Ever since the colonization of the Muslim lands and the spread of Western concepts and ideologies in the Muslim world, Muslim thinkers seemed to have preoccupied in exploring and analyzing the alien ideologies from Islamic perspective. Obviously, the purpose behind this has been to provide the correct Islamic stance to the people on several issues related to the Western concepts and ideologies. Some important ideologies that have been assessed and are still under critical assessment by Muslim thinkers include nationalism, democracy and feminism. A survey of the Muslim reflections on these ideologies needs a full-fledge study that is beyond this paper.

Here, in this paper, an attempt is made to make an exploration of the views of the world-known poet-philosopher of Islam, Mohammad Iqbal on democracy. For this a comprehensive study of his writings both in the form of prose and poetry is explored and analyzed. Besides this, some secondary sources are also referred to and utilized. It is contended in the paper, that although Iqbal accepted some of the principles of democracy but he has rejected the secular and material orientation of the philosophy of democracy. It is argued that Iqbals acceptance of some principles of democracy and his rejection of some aspects of democracy is based on his broad perception of Islamic fundamentals and concepts. It implies that Iqbal accepted only those principles of democracy which he deems compatible with Islam but at the same time he rejected the secular foundation of the same principles as well as all those principles and core concepts of democracy which he thinks incompatible with Islamic philosophy of life and Islamic polity. It is therefore concluded in the paper that it is as irrational to accept any of the Western concept or ideology without any critical scrutiny as it is illogical to reject any Western concept and ideology only because it is originated in the West. Hence, Iqbals stance on democracy seems to be a commendable model for Muslim scholars to decide about the Islamic position on any Western concept and ideology. However, it is also emphasized that it is more essential and urgent for Muslim thinkers to concentrate and promote their own Islamic terms and terminologies and to devote their intellectual potentials on setting proper directions to the destination of Islamic Ummah-revitalization of Islamic civilization. Engagement in the debates on the compatibility and incompatibility of Islam with every concept and ideology which Western modernity and postmodernism are presenting before the world should be only a side business not the main preoccupation of thinkers and leaders of the Muslim Ummah.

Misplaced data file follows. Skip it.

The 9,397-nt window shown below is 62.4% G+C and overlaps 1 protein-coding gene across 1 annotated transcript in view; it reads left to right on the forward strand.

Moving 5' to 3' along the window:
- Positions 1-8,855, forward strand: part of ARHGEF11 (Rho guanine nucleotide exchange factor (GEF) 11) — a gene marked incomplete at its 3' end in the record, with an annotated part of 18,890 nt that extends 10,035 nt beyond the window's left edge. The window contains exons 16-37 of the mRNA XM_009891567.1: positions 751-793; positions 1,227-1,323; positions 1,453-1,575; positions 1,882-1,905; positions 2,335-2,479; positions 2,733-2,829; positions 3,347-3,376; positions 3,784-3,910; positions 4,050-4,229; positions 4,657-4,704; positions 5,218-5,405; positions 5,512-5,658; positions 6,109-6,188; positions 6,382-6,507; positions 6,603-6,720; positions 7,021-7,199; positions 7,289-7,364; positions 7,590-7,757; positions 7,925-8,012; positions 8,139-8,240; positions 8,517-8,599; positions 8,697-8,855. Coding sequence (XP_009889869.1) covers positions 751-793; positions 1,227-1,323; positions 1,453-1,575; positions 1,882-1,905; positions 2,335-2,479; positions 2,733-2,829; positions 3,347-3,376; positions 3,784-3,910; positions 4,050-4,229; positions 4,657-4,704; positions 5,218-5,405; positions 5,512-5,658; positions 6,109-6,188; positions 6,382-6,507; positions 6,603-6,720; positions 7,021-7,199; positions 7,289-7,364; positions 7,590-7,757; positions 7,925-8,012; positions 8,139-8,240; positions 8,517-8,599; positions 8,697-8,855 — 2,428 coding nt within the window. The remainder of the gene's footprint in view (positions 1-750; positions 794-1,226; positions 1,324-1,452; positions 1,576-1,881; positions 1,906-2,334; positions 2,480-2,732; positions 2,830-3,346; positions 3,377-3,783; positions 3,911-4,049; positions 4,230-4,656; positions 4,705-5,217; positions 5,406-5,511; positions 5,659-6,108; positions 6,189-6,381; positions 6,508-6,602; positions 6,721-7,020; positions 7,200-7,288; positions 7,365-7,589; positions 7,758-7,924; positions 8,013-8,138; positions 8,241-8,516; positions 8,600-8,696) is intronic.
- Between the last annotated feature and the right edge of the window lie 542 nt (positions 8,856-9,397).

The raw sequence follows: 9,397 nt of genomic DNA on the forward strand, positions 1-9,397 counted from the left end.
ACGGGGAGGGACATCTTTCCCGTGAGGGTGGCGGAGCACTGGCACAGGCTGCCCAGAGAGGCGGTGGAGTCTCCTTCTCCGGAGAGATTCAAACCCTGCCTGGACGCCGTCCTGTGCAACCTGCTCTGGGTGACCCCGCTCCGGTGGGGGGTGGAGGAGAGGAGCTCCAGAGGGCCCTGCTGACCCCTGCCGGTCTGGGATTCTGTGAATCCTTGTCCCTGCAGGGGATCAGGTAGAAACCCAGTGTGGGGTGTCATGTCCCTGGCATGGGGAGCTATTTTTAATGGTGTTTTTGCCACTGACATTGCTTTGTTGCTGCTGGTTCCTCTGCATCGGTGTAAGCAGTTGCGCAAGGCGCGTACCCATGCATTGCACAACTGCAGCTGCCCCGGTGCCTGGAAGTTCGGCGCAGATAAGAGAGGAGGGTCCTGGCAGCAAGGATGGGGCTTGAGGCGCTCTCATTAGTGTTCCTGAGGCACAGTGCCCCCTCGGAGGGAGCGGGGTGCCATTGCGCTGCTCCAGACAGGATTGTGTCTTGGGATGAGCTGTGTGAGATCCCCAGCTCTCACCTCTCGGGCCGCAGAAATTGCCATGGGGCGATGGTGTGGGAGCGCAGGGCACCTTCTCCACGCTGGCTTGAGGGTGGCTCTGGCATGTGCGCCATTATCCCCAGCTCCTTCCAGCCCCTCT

It is important to clarify at the very out set that the views of Iqbal on democracy cannot be studied in isolation with his broad perception of Islam, his philosophy of (Khudi) selfhood, his concepts of (mard i mumin) man of belief or (insa¯n i ka¯mil) perfect man and his views on ijma¯ and ijtiha¯d. Hence, Iqbals views on democracy shall be studied and assessed in context with the above concepts. The paper comprises three parts. In the first part, Iqbals arguments and contentions for the acceptance of democracy shall be presented and analyzed. Whereas, in the second part, Iqbals arguments for the rejection of some democratic principles shall be highlighted. This shall be followed by a conclusion.

Iqbal: Acceptance of Some Democratic Principles

Some of the important principles of democracy that are appreciated by Iqbal include freedom, equality and election. He finds these principles compatible with Islam to a certain extent. For instance, he points out that in Islam, although the interest of an individual is subordinated to the community but the individual is given sufficient liberty which is necessary for the development of his personality. He contends that the Western theory of democracy also protects the interest of the community while providing a conducive environment to individuals for their own development in the same way as Islam does. He writes.